Hello and welcome to the last part of our Let’s Study series of the Fantaji Universal role-Playing Game. We’ll be taking a look at the last 1/4th of the book, detailing some “mods” and settings that come with the game.
Mods are technically rules extensions that push the mechanics further, and are great for imbuing your game with a specific feel.
The “neutral” mods are applicable to across different settings, and include:
This Mod allows you to build arcs into a character story, defining a pre-set path towards their destiny as opposed to choosing random Milestones as you go along.
This Mod allows you to generate more Drama when you roll better than your opponent.
This Mod let you cash in Themes for more benefits than what the default Milestone System has.
As mentioned earlier, Fantaji comes bundled with 3 mini-settings, which I believe will be expanded further once Anthropos Games is able to produce full sized books for them. In the Fantaji book, they show a complete Campaign Worksheet, giving you a glimpse of how it was planned out to help you when you make your own games.
This is their dark historical fantasy game. It’s got a whole lot of grim and gritty fantasy going for it, from a plague that has devastated the land, to a conflict between three kingdoms, and religous unrest. It’s a kind of setting that might interest fans of Dragon Age in terms of bleakness, though there’s a lot of cultural flavor in each of the kingdoms that is reminiscent to Early Dark RPG, also by Anthropos Games.
The Land of Mazaki
For Anime-ish fantasy fans, Mazaki would be your thing. With fantastical animals and multiple clashing cultures, it’s a setting ripe for action-adventure without being too depressing.
An interesting point to this setting is the importance of keeping nature in balance. The harmony of nature is already thrown off in the game, and the presence of angry feral spirits can serve as a backdrop of a full campaign.
Fans of Asian-inspired settings will also like the fact that Mazaki introduces an Elemental magic system AND a martial arts system that slots seamlessly with the core Fantaji rules.
For fans of modern urban horror, Waning Moon serves as a gothic setting with demons and fey creatures in a modern world, and the humans who wage war against them. It’s pretty much inspired by the likes of Buffy: the Vampire Slayer and Supernatural.
It’s an intriguing setting, and I especially like the hellgate system.
For Sci-Fi fans, Fantaji flexes its techno-muscles with Gamma Centauri, a space opera / Cyberpunk dystopia that has earth reduced to a husk of its former self, having been drained by aliens. It’s pretty bleak as far as space opera goes, but it does present a unique setting that I’ve not seen much of.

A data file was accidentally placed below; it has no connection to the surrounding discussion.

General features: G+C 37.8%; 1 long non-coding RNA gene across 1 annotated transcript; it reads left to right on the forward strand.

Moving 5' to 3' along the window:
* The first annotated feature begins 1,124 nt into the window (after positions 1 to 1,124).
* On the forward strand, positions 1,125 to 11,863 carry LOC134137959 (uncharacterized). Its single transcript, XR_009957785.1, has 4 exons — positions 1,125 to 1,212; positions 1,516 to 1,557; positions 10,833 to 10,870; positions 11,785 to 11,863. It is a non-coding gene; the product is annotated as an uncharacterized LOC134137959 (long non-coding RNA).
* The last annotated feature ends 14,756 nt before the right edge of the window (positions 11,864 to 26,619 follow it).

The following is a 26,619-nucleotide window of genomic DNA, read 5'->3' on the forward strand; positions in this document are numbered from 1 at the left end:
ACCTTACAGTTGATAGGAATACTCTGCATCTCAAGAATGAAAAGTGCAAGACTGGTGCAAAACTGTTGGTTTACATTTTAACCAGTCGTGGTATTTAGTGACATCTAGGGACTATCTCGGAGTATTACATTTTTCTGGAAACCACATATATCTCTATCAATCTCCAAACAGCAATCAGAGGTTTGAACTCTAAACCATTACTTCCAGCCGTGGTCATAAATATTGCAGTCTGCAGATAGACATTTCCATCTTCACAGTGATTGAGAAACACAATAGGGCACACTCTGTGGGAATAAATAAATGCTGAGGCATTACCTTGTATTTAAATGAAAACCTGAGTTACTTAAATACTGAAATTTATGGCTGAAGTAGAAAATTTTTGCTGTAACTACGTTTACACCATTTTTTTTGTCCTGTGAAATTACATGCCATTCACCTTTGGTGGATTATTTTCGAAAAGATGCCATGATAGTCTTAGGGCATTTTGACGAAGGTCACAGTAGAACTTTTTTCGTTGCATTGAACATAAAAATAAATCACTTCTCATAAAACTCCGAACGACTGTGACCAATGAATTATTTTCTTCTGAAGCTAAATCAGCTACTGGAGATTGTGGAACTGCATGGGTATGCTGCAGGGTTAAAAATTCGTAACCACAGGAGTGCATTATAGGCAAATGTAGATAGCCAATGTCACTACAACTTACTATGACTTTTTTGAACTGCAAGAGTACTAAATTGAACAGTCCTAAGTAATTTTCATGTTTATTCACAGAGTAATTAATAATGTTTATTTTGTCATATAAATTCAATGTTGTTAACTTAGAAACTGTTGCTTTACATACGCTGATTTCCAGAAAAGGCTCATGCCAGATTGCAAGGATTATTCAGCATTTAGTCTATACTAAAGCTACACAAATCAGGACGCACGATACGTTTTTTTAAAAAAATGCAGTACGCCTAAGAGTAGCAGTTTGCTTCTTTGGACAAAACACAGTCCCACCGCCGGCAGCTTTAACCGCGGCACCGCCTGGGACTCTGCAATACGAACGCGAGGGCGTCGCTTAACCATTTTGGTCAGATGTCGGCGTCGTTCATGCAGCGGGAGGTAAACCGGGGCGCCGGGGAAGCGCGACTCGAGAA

Gamma Centauri introduces a Damage Grades Mod that simulates damage dealt by things bigger than human-scale.
Review & Conclusion
Fantaji reminds me of Early Dark in the sense that both of them are clearly works of people who had a single, powerful vision. Fantaji’s approach to gaming takes narrative elements and “gamify”s them, using Drama as a currency to push characters (or obstacles) further. The “Playing To” mechanic insures that all actions serve the hidden bounds of a story’s themes and it all comes together like clockwork.
That said, the elegance of the mechanics also makes it a little difficult to grasp. I’ve read through it and I understand it, but it wasn’t easy. YOu will need to discard quite a bit of your old habits as far as RPG rules go. I definitely see spending more than a few practice sessions of work from all players to finally get it up and running smoothly, but once everyone gets it, Fantaji should run very well.
In addition, Fantaji is very well illustrated and the layout is clean. The language used is pretty accessible, though there are a few parts which make me flinch just the slightest bit, such as when it uses marketing language inside the product (it’s “crazy versatile!” being the most memorable phrase that comes to mind.)
Overall, Fantaji is an unique entry to the lineup of universal RPGs that has a LOT of new ideas. If you like generic RPGs but are tired of point buy options, you might want to give Fantaji a go. It’s not quite FATE, but it certainly feels like a fork of the idea of gamifying a narrative. Definitely a worthy addition to an RPG shelf.
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